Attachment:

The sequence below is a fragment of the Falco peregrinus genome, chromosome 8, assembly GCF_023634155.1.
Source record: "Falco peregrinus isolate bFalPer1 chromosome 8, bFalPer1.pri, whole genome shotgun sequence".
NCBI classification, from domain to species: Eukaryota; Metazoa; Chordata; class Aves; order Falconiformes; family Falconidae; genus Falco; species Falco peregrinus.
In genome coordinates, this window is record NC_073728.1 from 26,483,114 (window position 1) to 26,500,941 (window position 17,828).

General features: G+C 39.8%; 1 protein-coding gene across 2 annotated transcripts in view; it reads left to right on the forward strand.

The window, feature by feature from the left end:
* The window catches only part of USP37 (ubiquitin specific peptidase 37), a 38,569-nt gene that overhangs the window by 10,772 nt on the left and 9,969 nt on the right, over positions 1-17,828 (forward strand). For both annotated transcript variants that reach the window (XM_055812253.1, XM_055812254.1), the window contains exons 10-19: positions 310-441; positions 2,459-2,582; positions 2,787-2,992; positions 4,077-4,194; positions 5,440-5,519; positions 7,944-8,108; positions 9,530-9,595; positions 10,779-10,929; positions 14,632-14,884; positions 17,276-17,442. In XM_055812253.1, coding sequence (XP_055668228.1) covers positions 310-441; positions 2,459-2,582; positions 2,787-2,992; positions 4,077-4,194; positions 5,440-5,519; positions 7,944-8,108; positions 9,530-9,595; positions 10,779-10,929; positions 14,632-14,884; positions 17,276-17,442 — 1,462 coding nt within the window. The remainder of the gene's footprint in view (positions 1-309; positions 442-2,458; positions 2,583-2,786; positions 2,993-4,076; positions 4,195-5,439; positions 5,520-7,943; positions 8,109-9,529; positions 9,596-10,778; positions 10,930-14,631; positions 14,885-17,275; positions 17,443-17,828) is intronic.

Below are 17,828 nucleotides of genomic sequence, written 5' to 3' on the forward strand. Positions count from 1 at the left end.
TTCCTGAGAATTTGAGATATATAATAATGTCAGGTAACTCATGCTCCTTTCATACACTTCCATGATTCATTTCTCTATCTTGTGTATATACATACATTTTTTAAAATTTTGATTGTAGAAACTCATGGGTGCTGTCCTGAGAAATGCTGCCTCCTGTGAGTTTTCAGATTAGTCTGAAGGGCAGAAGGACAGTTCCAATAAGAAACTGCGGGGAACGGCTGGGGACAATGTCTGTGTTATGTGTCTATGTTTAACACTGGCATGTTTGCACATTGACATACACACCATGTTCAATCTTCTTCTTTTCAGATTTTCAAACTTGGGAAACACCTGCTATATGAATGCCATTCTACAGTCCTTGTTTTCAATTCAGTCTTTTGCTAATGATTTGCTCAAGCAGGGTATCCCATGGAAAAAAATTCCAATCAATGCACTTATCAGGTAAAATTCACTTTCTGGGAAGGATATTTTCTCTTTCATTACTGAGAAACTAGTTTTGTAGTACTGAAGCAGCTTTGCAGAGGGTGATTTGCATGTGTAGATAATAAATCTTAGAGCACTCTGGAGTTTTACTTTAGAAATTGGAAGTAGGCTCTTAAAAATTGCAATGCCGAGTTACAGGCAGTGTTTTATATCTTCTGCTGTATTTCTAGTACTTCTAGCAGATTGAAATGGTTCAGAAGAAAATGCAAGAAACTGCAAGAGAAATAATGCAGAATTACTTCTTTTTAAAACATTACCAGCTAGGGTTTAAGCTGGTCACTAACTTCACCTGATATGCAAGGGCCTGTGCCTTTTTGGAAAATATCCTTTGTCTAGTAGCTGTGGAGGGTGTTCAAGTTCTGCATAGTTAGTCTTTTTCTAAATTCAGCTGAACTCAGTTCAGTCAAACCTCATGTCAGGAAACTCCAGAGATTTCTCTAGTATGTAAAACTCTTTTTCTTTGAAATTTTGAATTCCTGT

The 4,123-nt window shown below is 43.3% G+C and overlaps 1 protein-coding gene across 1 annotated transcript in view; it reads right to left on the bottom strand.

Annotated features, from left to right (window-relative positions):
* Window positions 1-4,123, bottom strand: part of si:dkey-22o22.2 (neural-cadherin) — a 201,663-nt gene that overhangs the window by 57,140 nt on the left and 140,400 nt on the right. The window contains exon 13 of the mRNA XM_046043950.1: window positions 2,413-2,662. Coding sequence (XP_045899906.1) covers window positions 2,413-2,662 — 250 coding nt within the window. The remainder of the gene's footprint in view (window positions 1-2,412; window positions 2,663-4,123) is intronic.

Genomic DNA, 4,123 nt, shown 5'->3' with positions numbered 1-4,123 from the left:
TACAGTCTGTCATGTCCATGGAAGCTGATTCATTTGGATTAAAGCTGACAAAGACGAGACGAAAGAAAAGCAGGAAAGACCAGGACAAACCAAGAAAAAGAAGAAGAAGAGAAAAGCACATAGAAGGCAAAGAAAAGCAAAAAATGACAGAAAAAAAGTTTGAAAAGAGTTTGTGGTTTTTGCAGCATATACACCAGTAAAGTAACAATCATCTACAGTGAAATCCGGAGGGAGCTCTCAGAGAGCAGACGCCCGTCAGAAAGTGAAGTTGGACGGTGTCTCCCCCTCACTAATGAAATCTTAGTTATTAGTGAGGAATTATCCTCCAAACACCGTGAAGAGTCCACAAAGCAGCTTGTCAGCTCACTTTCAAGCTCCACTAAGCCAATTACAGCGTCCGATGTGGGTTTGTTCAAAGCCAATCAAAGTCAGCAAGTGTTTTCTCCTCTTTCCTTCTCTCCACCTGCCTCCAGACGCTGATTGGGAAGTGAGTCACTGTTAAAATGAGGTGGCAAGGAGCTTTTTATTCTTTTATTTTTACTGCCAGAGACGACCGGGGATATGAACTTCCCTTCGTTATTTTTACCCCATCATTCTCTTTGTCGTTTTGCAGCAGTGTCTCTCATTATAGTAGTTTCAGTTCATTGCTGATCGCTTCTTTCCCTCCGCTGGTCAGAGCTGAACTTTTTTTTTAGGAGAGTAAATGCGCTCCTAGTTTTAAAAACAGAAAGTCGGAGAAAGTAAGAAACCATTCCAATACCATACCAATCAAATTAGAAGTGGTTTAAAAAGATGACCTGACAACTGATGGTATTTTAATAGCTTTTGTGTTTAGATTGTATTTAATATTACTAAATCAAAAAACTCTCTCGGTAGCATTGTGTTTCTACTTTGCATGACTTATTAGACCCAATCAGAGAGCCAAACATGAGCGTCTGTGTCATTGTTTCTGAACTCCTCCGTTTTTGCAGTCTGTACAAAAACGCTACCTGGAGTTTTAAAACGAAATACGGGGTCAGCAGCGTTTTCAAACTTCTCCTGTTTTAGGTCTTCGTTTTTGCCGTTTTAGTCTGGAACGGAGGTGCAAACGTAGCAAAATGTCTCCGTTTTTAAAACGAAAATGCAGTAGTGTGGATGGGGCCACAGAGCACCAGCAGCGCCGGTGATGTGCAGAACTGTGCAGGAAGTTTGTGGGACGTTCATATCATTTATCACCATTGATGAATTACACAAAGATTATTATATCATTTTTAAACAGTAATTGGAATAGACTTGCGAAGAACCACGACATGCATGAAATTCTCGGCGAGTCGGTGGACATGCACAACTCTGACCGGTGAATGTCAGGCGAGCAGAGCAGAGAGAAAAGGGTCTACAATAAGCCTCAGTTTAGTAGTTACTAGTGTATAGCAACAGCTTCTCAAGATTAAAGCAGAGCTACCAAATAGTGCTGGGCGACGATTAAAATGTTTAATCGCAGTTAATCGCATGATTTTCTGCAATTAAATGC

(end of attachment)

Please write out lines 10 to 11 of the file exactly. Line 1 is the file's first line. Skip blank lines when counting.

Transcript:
The 4,123-nt window shown below is 43.3% G+C and overlaps 1 protein-coding gene across 1 annotated transcript in view; it reads right to left on the bottom strand.

Annotated features, from left to right (window-relative positions):